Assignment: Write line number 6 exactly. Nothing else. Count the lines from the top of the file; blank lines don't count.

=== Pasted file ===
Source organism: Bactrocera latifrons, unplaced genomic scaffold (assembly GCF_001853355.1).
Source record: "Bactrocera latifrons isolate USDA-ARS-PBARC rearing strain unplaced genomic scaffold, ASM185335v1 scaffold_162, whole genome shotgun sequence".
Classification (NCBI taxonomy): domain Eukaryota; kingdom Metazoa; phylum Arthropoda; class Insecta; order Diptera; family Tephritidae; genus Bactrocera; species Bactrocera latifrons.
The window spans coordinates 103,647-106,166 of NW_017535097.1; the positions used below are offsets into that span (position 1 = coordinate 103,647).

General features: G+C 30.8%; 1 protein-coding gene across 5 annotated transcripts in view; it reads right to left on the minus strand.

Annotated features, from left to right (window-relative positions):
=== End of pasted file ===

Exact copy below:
Annotated features, from left to right (window-relative positions):